Standout songs: "Backwater," "King's Lead Hat"

Report this review (#125763)
Posted Thursday, June 14, 2007 | Review Permalink
Eclectic Prog Team
5 stars This is my favorite of the Eno vocal albums, and I think it perfectly marries his eccentric pop with his tranquil ambient style. The record is basically divided into to sides. The first one showcases quirky rock and pop, verging at times on New Wave and Post Punk. King's Lead Hat is an anagram of Talking Heads, whom Eno had produced, and their influence can be felt as well. Here more than ever, Eno's stream of consciousness approach to writing lyrics shines through, particularly on the bouncy Backwater, probably the catchiest tune on the album. What's remarkable is the underlying simplicity of these songs, yet through their arrangements they become wholly unique. Side two take a different approach, tending towards the contemplative and the ambient. Here He Comes is whimsical and melancholy. "Julie With..." is minimalist and peaceful. The next two tracks seem to get impossibly more laid back and tranquil, giving the impression of slowly drifting off to sleep. Finally, Spider and I closes the album. I consider this to be a perfect song, totally unrivaled in its beauty and serenity. Whenever I am feeling worn out or stressed, this song always makes me feel better. I would rate all of Eno's vocal albums as five star masterpieces, but this one remains my favorite, and anyone who loves music should at least give it a listen, or else risk missing out on something truly wonderful.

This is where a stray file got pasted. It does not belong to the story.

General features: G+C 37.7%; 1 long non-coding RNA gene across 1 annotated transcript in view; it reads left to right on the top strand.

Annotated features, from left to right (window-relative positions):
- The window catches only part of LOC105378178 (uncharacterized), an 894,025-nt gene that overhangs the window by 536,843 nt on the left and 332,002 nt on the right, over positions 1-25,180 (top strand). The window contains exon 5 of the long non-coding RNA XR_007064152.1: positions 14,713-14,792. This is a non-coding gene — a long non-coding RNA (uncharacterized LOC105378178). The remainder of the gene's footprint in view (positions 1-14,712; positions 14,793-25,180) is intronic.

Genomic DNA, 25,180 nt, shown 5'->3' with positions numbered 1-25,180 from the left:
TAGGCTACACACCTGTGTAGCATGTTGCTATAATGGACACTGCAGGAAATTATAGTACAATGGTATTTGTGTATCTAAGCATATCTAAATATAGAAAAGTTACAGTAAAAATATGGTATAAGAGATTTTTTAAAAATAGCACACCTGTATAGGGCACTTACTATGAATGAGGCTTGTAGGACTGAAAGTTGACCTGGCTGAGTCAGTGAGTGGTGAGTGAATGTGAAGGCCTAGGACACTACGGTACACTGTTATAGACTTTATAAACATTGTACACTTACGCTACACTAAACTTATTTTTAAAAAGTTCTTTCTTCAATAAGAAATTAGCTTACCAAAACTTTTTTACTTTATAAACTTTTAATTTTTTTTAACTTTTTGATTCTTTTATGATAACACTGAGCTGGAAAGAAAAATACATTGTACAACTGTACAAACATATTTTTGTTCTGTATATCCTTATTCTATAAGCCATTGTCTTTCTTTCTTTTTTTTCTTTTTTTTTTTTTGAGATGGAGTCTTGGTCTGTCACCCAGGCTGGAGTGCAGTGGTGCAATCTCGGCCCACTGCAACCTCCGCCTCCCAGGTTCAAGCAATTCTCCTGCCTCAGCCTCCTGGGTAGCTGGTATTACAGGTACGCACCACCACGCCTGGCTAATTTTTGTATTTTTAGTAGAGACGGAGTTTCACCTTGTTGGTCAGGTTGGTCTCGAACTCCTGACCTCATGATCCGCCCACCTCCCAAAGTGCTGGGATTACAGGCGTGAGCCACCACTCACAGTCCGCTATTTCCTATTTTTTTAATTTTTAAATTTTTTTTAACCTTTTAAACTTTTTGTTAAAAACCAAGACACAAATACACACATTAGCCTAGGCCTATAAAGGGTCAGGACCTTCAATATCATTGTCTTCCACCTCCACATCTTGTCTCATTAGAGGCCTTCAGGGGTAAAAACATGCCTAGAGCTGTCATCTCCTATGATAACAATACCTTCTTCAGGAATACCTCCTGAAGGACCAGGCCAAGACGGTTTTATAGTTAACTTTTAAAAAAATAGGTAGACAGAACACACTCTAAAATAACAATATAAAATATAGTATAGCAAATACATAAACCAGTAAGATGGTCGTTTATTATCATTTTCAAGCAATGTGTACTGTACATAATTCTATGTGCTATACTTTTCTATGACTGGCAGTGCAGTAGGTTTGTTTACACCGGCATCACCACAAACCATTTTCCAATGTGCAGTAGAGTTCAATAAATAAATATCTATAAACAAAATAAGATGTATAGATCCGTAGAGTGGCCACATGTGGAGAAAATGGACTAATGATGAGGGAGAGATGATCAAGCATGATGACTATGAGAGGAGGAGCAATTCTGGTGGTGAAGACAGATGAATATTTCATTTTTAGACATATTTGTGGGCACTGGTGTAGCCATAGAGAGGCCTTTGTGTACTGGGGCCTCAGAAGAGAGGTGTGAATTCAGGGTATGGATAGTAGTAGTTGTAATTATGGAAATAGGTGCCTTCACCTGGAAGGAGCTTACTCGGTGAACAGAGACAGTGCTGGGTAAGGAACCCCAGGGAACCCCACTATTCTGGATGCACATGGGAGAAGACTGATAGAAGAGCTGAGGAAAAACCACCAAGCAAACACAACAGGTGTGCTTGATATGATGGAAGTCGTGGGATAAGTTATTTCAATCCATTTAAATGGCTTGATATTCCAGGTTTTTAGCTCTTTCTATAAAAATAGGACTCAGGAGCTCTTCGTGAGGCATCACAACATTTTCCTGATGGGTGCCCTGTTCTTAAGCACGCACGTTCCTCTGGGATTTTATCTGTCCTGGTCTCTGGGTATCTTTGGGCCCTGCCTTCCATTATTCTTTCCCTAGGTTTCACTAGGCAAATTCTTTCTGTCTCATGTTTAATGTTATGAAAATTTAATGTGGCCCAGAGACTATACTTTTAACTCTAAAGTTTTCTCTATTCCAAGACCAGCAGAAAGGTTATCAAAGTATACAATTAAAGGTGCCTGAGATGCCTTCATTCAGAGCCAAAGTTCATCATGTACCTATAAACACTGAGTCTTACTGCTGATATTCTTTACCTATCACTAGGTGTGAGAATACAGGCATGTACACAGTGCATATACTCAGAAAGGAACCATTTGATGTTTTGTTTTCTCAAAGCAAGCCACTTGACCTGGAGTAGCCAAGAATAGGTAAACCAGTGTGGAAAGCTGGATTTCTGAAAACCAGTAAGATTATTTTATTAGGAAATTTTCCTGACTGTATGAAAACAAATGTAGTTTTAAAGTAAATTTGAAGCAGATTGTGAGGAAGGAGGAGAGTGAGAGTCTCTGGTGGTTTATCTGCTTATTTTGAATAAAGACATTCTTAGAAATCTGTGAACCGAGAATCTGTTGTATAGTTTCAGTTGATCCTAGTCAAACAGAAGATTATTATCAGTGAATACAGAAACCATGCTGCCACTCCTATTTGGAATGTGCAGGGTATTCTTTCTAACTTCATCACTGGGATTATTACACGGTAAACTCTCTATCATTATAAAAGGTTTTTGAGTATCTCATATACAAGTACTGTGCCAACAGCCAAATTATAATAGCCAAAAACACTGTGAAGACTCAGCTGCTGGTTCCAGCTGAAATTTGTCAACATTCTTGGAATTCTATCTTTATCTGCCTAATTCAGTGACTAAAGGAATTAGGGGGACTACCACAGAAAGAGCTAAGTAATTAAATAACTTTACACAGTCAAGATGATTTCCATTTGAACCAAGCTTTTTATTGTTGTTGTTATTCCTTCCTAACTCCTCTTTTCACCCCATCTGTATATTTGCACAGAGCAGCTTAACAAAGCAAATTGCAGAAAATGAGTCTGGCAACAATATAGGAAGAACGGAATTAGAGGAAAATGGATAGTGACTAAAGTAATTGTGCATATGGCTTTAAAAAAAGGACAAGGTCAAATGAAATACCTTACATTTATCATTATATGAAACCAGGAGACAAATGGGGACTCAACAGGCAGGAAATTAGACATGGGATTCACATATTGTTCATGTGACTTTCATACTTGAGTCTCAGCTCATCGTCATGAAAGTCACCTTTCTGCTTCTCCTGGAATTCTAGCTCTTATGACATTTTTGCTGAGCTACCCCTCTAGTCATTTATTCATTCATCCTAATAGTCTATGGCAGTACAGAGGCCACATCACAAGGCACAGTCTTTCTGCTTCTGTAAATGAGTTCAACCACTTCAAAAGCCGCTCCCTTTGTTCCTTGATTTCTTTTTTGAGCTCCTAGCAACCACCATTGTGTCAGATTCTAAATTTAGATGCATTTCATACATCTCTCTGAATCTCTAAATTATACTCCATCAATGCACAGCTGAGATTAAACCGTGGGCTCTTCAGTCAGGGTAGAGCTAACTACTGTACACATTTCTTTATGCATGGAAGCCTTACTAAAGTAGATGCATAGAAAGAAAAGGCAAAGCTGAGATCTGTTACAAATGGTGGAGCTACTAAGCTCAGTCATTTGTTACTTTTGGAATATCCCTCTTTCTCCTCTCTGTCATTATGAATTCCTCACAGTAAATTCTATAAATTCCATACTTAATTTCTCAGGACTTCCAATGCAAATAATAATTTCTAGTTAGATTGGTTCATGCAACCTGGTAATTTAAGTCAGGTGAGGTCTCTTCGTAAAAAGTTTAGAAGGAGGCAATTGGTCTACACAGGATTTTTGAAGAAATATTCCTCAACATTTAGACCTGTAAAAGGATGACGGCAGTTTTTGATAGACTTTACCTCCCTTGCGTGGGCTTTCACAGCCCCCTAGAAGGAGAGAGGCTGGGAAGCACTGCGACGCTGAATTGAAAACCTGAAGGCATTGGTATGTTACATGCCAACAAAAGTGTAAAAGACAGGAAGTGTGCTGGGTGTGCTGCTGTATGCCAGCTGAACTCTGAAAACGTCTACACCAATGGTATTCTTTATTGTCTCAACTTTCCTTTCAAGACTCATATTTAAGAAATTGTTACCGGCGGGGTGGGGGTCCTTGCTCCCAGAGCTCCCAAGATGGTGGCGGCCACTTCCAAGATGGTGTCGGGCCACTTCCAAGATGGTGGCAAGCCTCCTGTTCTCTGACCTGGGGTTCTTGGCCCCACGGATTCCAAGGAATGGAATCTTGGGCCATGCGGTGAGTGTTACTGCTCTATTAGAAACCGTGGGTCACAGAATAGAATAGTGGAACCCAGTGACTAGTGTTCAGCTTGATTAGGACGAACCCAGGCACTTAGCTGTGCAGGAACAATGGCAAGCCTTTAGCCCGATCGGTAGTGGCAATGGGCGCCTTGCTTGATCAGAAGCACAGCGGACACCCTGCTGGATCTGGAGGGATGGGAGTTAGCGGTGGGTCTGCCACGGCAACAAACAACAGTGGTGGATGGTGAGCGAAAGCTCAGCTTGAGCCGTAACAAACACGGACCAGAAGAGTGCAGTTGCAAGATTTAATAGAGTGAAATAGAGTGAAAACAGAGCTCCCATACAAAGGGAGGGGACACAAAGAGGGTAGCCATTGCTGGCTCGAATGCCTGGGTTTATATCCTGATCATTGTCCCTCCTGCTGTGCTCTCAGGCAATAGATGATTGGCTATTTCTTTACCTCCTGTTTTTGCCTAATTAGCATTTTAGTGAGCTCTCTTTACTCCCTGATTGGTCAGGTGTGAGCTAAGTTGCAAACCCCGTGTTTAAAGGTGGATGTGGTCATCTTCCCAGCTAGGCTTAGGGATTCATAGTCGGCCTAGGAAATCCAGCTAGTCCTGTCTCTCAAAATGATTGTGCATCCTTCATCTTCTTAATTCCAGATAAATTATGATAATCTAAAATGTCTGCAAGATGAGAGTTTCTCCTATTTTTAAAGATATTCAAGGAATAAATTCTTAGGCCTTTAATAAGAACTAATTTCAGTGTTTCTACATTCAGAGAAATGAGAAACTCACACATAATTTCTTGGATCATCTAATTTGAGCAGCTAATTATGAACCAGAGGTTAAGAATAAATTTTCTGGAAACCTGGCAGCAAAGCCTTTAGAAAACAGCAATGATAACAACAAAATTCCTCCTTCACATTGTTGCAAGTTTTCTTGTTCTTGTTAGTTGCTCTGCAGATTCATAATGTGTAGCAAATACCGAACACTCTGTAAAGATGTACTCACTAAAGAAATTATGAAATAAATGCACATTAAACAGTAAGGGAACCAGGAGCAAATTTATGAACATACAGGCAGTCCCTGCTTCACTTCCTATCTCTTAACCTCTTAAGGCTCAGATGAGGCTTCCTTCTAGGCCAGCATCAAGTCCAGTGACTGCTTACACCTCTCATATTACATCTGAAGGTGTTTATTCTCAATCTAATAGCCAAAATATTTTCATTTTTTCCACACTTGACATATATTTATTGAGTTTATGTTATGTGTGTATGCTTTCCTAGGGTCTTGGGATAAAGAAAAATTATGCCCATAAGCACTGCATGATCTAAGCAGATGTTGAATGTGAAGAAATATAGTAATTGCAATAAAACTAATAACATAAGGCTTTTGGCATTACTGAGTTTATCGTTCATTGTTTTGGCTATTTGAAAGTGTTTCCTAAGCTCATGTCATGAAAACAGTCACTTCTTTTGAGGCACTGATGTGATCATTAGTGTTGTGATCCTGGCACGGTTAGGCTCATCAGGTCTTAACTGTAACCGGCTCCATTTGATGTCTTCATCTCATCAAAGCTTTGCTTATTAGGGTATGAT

Report this review (#130868)
Posted Monday, July 30, 2007 | Review Permalink
4 stars Hmm, seems Eno's been hanging out with the Talking Heads.

Before and After Science jumps right into the funk-punk fray with No One Receiving. The song finds Eno moving further away from the pop-rock that occasionally appeared on his earlier albums and replacing it with more New Wave influenced rhythms. The other immediately noticable difference is how much more sophisticated the production has become. No mellow, minimalist production on No One Receiving.